This bright, colorful salad is full of the tastes of summer. The oil and vinegar dressing is flavored with the sharp, almost pungent taste of asiago, one of Italy's great but little-known cheeses. Roquefort would make a nice substitute if asiago is not available. 3 medium ripe red tomatoes 3 medium ripe yellow tomatoes 1 large bunch scallions, both green and white parts, coarsely chopped 5 or 6 large fresh basil leaves, roughly chopped 1 small bunch fresh parsley, washed and finely chopped 1 cup good-quality olive oil 1/4 cup strawberry or raspberry flavored red wine vinegar 6 ounces asiago or roquefort cheese Freshly ground black pepper
Peel and core the tomatoes only if you wish; it really isn't necessary for this salad. Quarter the tomatoes and place in a large mixing bowl. Add the scallions, basil and parsley. In a blender or food processor, combine the oil, vinegar and cheese and process until well blended. Add a very generous amount of black pepper to the dressing and blend well. Dress the tomatoes and serve immediately. FRESH TOMATO SAUCE (Makes 1 quart)
This wonderful, fresh sauce is good with fish or vegetables, or on pasta. 4 tablespoons olive oil 1 medium onion, peeled and chopped 3 pounds ripe tomatoes, peeled, seeded and chopped 2 tablespoons finely chopped fresh basil, or 1 teaspoon dried 2 tablespoons finely chopped fresh parsley Salt (optional) Freshly ground black pepper
Heat the oil in a heavy-bottomed saucepan over medium heat. Add the onion and saute' until very tender and translucent. Add the tomatoes, herbs, salt if desired, and freshly ground black pepper. Simmer for 10 to 15 minutes. Serve. ELIZABETH COLCHIE'S HOMEMADE KETCHUP (Makes 8 1/2-pints) 8 quarts vine-ripened tomatoes 2 medium onions, peeled and chopped 1 large sweet red or yellow pepper, coarsely chopped 1/2 cup celery and celery leaves, chopped 4 garlic cloves, chopped 2 cups cider vinegar 1/2 cup granulated white sugar 1/3 cup brown sugar For the cheesecloth: 1 tablespoon mustard seeds 1 tablespoon whole allspice berries 1 cinnamon stick 1 tablespoon black peppercorns 2 crumbled bay leaves 1 teaspoon whole cloves 2 tablespoons whole coriander seeds 1/4 teaspoon celery seed 1/4 teaspoon dried red pepper flakes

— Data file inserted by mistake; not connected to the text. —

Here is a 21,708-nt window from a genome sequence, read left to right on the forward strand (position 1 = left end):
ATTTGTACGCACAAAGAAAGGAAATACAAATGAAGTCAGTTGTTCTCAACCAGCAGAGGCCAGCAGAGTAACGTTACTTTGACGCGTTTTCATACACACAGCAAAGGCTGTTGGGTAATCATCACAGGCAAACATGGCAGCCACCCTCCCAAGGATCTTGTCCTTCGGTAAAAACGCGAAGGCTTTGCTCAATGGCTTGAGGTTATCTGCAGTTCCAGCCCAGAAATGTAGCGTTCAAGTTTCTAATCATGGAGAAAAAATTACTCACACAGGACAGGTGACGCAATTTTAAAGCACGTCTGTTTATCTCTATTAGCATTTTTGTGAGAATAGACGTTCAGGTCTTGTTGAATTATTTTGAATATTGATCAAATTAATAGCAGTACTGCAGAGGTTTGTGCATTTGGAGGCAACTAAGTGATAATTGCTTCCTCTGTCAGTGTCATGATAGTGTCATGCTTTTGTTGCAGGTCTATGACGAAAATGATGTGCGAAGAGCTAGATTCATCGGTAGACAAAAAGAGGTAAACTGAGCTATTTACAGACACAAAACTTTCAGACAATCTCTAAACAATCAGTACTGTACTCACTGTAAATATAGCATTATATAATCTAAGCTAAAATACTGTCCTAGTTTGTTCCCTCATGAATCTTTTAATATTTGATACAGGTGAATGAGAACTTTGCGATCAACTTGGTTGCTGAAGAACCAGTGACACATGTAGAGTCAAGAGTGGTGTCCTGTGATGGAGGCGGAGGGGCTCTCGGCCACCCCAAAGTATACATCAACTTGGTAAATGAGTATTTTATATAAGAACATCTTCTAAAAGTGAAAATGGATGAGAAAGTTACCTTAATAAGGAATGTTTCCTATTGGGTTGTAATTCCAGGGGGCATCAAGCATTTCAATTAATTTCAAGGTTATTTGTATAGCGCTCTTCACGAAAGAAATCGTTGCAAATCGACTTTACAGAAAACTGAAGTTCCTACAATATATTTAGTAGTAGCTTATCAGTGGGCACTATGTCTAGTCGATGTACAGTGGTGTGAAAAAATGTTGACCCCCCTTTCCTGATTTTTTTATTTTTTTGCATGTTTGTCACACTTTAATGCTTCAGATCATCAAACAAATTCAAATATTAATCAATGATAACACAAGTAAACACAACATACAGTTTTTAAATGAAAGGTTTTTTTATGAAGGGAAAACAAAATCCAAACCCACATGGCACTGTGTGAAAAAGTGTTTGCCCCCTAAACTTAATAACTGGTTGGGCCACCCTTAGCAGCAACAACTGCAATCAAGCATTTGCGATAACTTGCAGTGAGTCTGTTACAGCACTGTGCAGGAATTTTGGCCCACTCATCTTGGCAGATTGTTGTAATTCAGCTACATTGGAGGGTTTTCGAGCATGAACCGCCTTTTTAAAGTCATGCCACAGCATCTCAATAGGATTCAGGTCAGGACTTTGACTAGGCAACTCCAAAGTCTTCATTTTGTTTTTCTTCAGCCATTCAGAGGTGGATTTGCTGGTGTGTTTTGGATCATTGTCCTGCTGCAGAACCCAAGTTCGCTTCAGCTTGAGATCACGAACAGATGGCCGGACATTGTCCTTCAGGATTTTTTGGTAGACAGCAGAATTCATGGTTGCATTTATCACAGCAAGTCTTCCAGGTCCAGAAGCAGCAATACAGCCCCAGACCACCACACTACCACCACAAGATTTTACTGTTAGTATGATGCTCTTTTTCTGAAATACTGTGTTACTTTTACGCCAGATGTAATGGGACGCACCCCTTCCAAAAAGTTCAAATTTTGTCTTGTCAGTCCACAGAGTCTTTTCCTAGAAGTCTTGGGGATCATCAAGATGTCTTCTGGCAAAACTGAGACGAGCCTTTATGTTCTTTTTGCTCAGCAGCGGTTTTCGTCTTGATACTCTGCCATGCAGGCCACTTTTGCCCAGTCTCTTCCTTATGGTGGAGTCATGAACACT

Core the tomatoes, then cut into quarters. Boil in a large pot for about 30 to 40 minutes until the tomatoes are soft. Measure out 4 quarts of the cooked tomatoes and set the remaining tomatoes aside for another use. Add the onion, sweet pepper, celery, garlic and vinegar and bring back to a boil.
Tie the seasonings listed above securely in cheesecloth. Add to the tomato mixture with the sugars and cook over medium high heat, stirring frequently, until ketchup thickens, about 20 to 25 minutes depending on the water content of the tomatoes.
Press the ketchup through a large sieve, then again through a medium sieve, and finally through a fine sieve. If you feel the ketchup needs salt, add a sufficient amount at this point. If the ketchup looks too thin, boil again until it reaches the desired thickness. Remember, it will thicken as it cools.
Seal in sterile jars according to the manufacturer's directions.